This is another article which looks into the hidden costs of economic activity. This week we look into the hidden costs of coal fired power generation.
Coal fired power generation gets a lot of coverage because of the large amounts of greenhouse gasses that are associated with this activity.
But what if there are other, more hidden costs that make this activity even more dangerous.
In the 2009 paper by the National Academy of Sciences in the U.S. Hidden Costs of Energy: Unpriced Consequences of Energy Production and Use, they looked for exactly these types of costs and their findings were very worrying.
Their landmark study found that the total annual health related damages from sulphur dioxide, nitrogen dioxides and particulate matter created by coal burning in the U.S. amounted to $68 billion in 2005.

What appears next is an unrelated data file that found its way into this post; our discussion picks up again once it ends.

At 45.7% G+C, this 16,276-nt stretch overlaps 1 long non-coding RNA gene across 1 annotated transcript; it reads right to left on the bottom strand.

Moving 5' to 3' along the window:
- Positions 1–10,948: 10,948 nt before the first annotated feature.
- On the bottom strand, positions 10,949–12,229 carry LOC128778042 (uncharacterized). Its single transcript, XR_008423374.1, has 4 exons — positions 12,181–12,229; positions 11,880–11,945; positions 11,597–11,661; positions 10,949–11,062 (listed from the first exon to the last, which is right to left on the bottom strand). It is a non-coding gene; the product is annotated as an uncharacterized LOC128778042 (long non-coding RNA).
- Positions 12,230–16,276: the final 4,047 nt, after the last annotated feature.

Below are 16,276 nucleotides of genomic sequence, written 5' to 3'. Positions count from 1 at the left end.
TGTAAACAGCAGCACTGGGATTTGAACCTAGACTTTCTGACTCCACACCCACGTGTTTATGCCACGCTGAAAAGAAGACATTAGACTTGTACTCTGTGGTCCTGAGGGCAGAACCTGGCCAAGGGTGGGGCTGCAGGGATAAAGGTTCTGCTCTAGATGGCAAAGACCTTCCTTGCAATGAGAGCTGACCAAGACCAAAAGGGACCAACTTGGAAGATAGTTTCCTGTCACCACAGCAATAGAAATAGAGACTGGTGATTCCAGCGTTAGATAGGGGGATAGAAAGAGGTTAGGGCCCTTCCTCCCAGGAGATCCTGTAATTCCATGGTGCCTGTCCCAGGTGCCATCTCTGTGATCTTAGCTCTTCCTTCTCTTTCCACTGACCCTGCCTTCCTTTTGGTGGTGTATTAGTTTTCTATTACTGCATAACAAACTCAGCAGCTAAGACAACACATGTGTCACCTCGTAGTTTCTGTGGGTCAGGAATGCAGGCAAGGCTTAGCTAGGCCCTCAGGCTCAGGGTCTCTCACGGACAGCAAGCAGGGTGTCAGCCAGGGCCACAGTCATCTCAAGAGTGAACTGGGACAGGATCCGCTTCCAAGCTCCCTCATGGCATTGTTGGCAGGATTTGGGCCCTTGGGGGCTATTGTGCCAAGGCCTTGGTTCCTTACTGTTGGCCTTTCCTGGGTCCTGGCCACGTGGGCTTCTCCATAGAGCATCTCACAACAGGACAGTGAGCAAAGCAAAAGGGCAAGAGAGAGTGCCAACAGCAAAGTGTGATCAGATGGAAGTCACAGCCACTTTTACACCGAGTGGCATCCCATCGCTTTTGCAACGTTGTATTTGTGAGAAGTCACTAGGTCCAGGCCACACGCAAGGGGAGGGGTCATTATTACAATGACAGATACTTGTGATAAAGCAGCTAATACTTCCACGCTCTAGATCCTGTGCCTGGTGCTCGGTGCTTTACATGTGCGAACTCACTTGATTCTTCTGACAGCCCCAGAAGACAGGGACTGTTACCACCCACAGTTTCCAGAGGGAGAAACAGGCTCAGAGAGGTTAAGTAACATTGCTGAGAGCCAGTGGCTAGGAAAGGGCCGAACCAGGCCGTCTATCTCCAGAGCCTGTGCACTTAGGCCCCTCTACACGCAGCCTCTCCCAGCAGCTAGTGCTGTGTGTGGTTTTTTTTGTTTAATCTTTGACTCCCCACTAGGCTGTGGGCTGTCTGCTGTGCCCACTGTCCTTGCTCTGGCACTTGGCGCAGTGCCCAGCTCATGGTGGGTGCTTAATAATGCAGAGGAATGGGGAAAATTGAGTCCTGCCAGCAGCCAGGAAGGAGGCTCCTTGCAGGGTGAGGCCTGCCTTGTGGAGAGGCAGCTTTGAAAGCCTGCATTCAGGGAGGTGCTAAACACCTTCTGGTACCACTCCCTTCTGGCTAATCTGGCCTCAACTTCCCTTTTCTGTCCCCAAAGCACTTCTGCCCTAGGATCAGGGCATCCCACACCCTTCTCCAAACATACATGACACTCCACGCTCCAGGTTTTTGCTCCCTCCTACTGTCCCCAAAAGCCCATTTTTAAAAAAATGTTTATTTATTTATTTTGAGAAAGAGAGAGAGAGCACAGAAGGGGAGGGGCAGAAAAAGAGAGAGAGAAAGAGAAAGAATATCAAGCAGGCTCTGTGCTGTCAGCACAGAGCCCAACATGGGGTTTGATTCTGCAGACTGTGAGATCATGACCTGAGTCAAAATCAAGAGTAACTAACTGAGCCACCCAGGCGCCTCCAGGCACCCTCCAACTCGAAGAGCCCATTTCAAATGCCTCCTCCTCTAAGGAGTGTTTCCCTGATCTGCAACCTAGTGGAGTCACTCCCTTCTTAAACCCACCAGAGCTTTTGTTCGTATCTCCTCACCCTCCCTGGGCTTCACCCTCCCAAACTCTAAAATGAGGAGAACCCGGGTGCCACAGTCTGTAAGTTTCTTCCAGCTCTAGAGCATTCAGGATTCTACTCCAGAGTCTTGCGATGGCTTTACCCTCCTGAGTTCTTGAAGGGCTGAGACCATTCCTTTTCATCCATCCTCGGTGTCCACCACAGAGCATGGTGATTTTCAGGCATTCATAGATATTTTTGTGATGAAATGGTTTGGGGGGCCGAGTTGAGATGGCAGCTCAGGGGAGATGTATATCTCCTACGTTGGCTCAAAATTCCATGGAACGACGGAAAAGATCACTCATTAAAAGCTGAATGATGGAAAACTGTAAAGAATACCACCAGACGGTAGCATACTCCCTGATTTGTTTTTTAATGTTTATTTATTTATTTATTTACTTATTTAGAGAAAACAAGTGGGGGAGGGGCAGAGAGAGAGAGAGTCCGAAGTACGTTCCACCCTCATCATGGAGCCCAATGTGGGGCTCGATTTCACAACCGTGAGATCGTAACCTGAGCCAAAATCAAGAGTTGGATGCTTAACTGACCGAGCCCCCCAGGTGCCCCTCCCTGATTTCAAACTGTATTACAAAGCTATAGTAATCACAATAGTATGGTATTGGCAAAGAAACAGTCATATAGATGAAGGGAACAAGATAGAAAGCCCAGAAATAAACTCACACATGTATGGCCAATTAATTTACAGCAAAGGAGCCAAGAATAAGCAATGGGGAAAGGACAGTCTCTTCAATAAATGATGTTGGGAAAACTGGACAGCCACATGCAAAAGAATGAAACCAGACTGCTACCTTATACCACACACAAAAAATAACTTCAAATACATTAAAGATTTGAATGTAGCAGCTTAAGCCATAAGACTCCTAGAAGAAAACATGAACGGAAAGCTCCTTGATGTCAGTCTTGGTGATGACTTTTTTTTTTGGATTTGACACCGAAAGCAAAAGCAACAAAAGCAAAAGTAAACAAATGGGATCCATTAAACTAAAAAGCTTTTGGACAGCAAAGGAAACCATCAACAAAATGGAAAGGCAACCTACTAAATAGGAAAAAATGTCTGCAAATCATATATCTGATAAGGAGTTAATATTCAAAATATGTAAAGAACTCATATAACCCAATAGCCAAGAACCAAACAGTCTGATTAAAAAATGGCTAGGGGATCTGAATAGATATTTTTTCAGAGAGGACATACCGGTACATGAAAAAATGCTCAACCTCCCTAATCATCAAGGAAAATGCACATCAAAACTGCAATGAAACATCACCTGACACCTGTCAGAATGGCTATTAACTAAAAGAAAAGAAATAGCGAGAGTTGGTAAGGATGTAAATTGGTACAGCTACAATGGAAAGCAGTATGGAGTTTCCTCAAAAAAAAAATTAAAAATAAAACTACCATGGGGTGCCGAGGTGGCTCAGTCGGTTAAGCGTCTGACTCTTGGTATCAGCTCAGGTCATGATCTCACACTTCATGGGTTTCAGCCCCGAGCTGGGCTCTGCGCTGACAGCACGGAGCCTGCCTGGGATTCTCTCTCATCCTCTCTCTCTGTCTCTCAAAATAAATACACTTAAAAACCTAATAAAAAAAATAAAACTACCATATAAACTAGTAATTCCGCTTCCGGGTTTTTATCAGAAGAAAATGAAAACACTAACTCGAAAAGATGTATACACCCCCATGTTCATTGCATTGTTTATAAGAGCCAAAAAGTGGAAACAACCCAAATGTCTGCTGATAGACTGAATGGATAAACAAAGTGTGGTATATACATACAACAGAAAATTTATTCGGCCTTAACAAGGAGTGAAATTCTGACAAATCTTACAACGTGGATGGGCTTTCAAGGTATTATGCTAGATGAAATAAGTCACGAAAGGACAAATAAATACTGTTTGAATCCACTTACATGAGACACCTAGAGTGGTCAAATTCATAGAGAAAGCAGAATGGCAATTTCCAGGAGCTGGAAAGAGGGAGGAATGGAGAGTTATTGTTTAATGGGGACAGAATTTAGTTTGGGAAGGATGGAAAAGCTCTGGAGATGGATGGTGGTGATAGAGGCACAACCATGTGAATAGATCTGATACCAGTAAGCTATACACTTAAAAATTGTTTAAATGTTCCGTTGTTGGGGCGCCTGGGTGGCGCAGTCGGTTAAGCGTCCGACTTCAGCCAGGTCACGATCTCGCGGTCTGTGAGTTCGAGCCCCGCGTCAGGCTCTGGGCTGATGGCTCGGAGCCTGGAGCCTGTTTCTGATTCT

These annual costs are simply incredible. These costs do not include damage to ecosystems or the health effects of other air pollutants such as mercury.
Their findings also made clear that there were many coal-fired power plants with modest damages per kWh, but that there were a small number of plants that were associated with large amounts of damages.
I think that the findings from this study are interesting, because in the atmosphere where there are still some who are sceptical about climate change and its human origins, these health impacts can help shape the debate and make the argument for cleaner sources of energy definitive.
What you need to know
This article looked into the hidden costs of coal fired power generation.
This type of power generation contributes to $68 billion worth of health damages in the U.S. alone every single year. The worldwide figure would be staggeringly high.
Once the ecosystem damages are accounted for, there is no business case for this wanton destruction of society and the environment.
Climate change was a good reason to look beyond coal, but these health damages make the case stronger still.
Thank you for reading,
By Barnaby Nash
Please share your thoughts in the comments section below or reach out to me on social media. What do you think the world needs to do to move beyond coal?